Schäuble and the German Mindset

What drives Germany’s approach to Europe and EU policy-making? A great way to understand this is to look at Wolfgang Schäuble’s actions during the Eurozone crisis. The strong-willed German Finance Minister was one of the most prominent actors in the recent agreement on a third Greek bailout. Schäuble’s attitude towards Greece and the Eurozone crisis has found widespread support among German public opinion and is a good indicator of the German mindset.

Schäuble’s confrontation with his Greek counterpart, Yanis Varoufakis, over the seemingly never-ending crisis, appears to have exhausted his  patience. The negotiations between Greek Prime Minister Alexis Tsipras and Greece’s creditors, including Germany, are a poker game. Spectators are left to guess who is bluffing and how many hands are still to play. The stakes are high: a possible outcome is a Greek exit from the Eurozone, which many fear will tear Europe apart.

Some critics say the third Greek bailout deal is a trap for Greece and for Europe

Some critics say the third Greek bailout deal is a trap for Greece and for Europe

Hyperinflation and World War II

World War II remains an important trauma in the German national psyche. I spent a year in Germany during college. During that time, I was surprised to see that a sense of responsibility for the war is still ingrained in the minds of Germans. For Germany, hyperinflation in the 1920’s and the lack of political leadership in the Weimar Republic were key factors on the path to Nazism, and therefore should be prevented from happening again at all costs. Schäuble is a guardian against both: he is a proponent of a strong Euro (he has been named “Europe’s foremost ayatollah of austerity”by the Economist) and rarely deviates from Chancellor Merkel’s leadership.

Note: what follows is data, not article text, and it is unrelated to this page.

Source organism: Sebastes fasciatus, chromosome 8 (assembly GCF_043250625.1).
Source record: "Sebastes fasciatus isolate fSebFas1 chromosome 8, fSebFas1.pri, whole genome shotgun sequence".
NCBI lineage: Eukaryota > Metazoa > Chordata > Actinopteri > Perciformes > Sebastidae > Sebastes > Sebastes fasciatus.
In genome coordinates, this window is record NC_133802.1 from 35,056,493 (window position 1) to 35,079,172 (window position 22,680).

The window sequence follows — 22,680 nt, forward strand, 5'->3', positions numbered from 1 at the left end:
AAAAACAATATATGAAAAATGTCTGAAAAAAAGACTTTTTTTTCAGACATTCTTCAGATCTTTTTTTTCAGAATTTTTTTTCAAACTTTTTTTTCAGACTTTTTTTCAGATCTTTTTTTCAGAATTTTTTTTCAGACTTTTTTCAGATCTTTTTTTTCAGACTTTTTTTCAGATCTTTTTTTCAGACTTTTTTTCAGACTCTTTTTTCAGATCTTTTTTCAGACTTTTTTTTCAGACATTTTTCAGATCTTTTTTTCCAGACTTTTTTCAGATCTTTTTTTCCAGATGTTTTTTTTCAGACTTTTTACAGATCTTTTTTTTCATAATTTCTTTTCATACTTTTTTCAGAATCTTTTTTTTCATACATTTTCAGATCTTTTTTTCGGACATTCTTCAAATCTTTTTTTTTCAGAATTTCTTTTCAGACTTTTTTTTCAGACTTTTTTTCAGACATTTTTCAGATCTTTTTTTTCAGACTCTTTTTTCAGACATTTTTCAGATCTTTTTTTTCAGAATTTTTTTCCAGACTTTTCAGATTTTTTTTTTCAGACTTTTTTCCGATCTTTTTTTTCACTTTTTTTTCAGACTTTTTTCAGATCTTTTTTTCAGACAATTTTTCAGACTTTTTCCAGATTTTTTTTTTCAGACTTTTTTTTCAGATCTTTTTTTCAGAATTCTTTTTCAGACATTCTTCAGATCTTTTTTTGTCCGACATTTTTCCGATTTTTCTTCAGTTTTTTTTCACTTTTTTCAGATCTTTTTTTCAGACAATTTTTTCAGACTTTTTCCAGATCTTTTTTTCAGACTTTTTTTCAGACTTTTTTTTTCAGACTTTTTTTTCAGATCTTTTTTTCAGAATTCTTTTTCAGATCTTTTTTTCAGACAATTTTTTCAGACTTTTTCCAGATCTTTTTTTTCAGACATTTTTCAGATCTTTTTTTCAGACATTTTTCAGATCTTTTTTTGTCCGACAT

Germans’ fair share of austerity

A large part of the coverage by European media has focused on the impact that austerity measures are having on daily life in Greece. What is mentioned less often is that Germans have had their own fair share of austerity, too. Structural reforms, in particular a major labor market overhaul, were deployed in Germany in 2003-04 in order to reduce unemployment and strengthen the welfare state.

This reform package, also known as Hartz IV, was championed by former Chancellor and Social Democrat Gerhard Schröder. It created greater incentives to work by deeply transforming job training, job search and unemployment benefits. Hartz IV is credited for having halved the number of unemployed Germans in ten years. But it has also been criticized for creating mostly part-time or temporary jobs, greater income inequality and poverty, even among Germans with a job.

Over a decade after reforms that significantly impacted their quality of life, Germans reject a write-off of Greece’s debt and refuse to bear the costs generated by the inaction of the country’s political class.

Schäuble’s negotiations fatigue

Schäuble has been at the negotiations table with Greece since the beginning of the crisis in 2010. He is the longest serving Finance Minister of the Eurozone during this crisis, beating current European Commission President and former Luxembourg Finance and Prime Minister Jean-Claude Juncker.

During that period, Schäuble has seen the Greeks use all sorts of negotiation tactics and has made clear that he does not trust them. The long and hectic schedule of late-night summits would have taken a toll on anyone. Juncker himself snapped after Tsipras announced the Greek referendum that took place on July 5.